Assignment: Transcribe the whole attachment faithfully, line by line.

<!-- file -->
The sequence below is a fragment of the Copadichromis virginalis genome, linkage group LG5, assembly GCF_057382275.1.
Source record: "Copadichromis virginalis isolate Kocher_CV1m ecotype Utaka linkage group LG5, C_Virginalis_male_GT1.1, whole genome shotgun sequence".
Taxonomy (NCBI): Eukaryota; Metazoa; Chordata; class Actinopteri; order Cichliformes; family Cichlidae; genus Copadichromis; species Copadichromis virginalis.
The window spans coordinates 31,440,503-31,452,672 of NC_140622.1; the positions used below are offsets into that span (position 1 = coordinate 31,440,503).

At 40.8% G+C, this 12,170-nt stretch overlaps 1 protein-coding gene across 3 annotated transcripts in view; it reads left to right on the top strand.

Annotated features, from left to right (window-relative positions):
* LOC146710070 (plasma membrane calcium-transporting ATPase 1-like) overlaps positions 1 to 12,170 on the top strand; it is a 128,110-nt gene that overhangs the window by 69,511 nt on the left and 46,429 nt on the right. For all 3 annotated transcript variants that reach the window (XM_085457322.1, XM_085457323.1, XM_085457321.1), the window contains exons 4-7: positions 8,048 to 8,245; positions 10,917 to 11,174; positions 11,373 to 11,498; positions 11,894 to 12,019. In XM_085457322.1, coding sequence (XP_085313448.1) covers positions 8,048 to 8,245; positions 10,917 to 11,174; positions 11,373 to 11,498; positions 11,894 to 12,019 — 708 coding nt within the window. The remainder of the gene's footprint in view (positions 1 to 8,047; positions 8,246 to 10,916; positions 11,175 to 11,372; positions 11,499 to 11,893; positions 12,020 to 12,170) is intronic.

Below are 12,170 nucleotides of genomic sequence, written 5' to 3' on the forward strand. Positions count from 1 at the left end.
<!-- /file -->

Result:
The sequence below is a fragment of the Copadichromis virginalis genome, linkage group LG5, assembly GCF_057382275.1.
Source record: "Copadichromis virginalis isolate Kocher_CV1m ecotype Utaka linkage group LG5, C_Virginalis_male_GT1.1, whole genome shotgun sequence".
Taxonomy (NCBI): Eukaryota; Metazoa; Chordata; class Actinopteri; order Cichliformes; family Cichlidae; genus Copadichromis; species Copadichromis virginalis.
The window spans coordinates 31,440,503-31,452,672 of NC_140622.1; the positions used below are offsets into that span (position 1 = coordinate 31,440,503).

At 40.8% G+C, this 12,170-nt stretch overlaps 1 protein-coding gene across 3 annotated transcripts in view; it reads left to right on the top strand.

Annotated features, from left to right (window-relative positions):
* LOC146710070 (plasma membrane calcium-transporting ATPase 1-like) overlaps positions 1 to 12,170 on the top strand; it is a 128,110-nt gene that overhangs the window by 69,511 nt on the left and 46,429 nt on the right. For all 3 annotated transcript variants that reach the window (XM_085457322.1, XM_085457323.1, XM_085457321.1), the window contains exons 4-7: positions 8,048 to 8,245; positions 10,917 to 11,174; positions 11,373 to 11,498; positions 11,894 to 12,019. In XM_085457322.1, coding sequence (XP_085313448.1) covers positions 8,048 to 8,245; positions 10,917 to 11,174; positions 11,373 to 11,498; positions 11,894 to 12,019 — 708 coding nt within the window. The remainder of the gene's footprint in view (positions 1 to 8,047; positions 8,246 to 10,916; positions 11,175 to 11,372; positions 11,499 to 11,893; positions 12,020 to 12,170) is intronic.

Below are 12,170 nucleotides of genomic sequence, written 5' to 3' on the forward strand. Positions count from 1 at the left end.